Interestingly, people in Rambhyang were more than pleased to be a part of the survey. One opined, “We are glad that we will be, at least, our village would be recognized in terms of cardamom plantation because only Salakpur has been taken on the limelight so far.” An elderly woman opined, “thank you for finding our village. We do not have transportation service here and we thought people only went to places where they had these facilities. We welcome you and please tell everyone in Kathmandu and other places about our village.” Hearing these made our team happy and the warm welcome has become an indelible memory.
After completing survey in beautiful Rambhyang, the team had to go back to Salakpur again, as it seemed to be the centre for all the wards in Jirmale. We set our journey to Salakpur in the evening and planned for ward 7. Early morning we headed to ward 7. For that, we hired a vehicle from Salakpur (a private pickup which is usually meant to be transferring goods) towards the base of the hills of this area. Then we trekked for an hour towards the east, reaching ward 7. Like in Rambhyang, people in ward 7 were welcoming and the geographical location of this ward was similar to Rambhyang, yet beautifully located.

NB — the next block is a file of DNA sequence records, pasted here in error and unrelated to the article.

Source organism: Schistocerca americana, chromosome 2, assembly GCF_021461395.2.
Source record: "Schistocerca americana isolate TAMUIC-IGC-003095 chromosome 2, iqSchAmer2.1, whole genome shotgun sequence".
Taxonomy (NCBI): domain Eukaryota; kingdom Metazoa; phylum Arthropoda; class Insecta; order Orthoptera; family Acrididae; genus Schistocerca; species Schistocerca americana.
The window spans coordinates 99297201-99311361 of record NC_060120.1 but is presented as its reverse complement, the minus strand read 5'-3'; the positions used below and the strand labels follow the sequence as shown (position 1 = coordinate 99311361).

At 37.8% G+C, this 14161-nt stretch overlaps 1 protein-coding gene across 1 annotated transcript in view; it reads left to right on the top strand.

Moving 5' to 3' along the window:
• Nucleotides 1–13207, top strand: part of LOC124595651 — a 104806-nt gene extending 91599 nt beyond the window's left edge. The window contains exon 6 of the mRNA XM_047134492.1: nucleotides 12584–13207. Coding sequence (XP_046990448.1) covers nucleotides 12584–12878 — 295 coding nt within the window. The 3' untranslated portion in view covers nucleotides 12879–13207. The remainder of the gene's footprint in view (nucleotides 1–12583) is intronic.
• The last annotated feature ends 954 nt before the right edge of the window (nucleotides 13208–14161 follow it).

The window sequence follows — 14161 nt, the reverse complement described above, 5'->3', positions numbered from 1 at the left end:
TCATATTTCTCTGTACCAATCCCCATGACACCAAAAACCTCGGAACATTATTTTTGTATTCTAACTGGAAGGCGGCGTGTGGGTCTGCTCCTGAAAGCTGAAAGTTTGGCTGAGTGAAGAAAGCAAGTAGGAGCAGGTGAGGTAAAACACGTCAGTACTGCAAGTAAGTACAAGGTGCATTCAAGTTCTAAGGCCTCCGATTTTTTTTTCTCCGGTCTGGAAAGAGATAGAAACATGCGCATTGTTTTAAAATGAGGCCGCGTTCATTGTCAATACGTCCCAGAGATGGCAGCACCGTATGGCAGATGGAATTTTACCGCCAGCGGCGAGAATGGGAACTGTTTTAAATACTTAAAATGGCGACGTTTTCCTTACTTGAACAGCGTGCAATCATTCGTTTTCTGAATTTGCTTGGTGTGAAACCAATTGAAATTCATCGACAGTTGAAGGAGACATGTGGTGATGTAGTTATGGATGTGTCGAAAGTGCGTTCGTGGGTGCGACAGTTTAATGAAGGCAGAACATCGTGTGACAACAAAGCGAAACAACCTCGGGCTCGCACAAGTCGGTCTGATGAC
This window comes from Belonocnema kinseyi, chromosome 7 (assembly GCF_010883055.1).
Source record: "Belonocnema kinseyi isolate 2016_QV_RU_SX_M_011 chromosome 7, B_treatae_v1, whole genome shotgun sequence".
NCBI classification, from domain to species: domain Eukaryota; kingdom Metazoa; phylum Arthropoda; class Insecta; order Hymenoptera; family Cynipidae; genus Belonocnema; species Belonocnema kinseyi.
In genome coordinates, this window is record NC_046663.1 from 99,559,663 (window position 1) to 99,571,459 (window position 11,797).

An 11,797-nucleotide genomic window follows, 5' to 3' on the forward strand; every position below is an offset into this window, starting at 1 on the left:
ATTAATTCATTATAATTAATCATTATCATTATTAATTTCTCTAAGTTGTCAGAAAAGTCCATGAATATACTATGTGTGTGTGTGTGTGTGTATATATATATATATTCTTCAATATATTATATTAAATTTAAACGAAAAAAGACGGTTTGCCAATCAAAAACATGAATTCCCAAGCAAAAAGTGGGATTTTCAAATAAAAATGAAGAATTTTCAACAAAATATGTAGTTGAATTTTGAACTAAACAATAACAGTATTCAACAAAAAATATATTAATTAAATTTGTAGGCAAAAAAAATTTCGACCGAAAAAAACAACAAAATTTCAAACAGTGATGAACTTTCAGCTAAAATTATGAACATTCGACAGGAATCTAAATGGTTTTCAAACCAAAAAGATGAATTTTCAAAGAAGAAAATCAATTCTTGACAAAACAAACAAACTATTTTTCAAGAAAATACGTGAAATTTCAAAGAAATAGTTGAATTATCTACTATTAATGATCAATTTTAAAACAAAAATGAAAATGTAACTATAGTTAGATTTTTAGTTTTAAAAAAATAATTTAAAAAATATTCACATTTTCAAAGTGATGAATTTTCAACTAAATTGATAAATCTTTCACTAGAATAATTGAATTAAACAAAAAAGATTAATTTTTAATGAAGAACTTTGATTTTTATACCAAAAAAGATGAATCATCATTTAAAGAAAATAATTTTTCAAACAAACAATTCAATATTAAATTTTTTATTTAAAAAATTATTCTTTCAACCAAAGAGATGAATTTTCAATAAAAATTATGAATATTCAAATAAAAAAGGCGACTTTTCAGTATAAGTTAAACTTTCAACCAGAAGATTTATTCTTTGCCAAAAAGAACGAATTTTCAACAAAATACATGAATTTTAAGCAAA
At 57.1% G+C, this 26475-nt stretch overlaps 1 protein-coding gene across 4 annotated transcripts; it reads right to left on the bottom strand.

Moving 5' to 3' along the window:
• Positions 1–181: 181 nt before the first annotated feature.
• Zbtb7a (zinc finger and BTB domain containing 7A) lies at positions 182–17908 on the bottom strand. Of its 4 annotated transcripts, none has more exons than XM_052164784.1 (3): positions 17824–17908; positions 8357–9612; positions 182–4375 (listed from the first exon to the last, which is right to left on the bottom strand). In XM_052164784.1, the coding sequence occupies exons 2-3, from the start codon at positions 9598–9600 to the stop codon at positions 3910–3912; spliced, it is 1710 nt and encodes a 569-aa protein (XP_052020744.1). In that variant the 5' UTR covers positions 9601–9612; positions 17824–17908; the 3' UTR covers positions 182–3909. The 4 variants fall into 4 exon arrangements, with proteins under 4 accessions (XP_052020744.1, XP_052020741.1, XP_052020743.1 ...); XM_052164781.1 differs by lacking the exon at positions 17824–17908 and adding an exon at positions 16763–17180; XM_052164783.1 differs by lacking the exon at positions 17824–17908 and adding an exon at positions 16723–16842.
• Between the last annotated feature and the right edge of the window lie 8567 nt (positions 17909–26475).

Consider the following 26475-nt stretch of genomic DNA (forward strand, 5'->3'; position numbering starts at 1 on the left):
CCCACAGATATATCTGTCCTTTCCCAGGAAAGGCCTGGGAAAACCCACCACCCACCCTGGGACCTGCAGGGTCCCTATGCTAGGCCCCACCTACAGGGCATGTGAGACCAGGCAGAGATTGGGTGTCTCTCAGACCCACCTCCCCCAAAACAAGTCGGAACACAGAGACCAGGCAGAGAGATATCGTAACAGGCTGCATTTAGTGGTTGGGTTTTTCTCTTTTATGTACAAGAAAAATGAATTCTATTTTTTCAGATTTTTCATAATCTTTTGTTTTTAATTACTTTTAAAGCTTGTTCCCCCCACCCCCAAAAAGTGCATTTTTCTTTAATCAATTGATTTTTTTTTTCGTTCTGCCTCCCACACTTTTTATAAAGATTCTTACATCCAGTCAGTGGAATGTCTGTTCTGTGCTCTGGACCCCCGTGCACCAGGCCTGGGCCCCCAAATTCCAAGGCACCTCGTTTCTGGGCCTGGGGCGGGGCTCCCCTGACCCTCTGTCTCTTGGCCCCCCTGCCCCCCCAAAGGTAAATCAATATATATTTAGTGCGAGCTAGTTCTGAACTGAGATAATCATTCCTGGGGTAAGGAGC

What this tells us is that surveying in areas with complex geographical location, adding up to logistics and requirement, is no doubt a challenge, but the result of reaching these isolated areas to build evidence is more than fruitful. We, as a team conducting research for FATE project, always shared and reflected upon, how we were fortunate to become a part of this survey where no one has surveyed before. We did face complexities due to topography, as we combed the hills carrying our belongings, encountered landslides on our way, took a wrong path thinking it was the right one where there were no houses or people on the way to direct us but in the end we met our mission and we made our respondents happy.
As a FATE team we have succeeded in creating a database for an area rich in agricultural products, particularly cardamom and hardworking farmers. The one survey, which took more days, than planned, has given us rich data and information. The journey has been fruitful and bringing Jirmale into the limelight in terms of its people and livelihood has been the one of the best picks to build stronger evidence.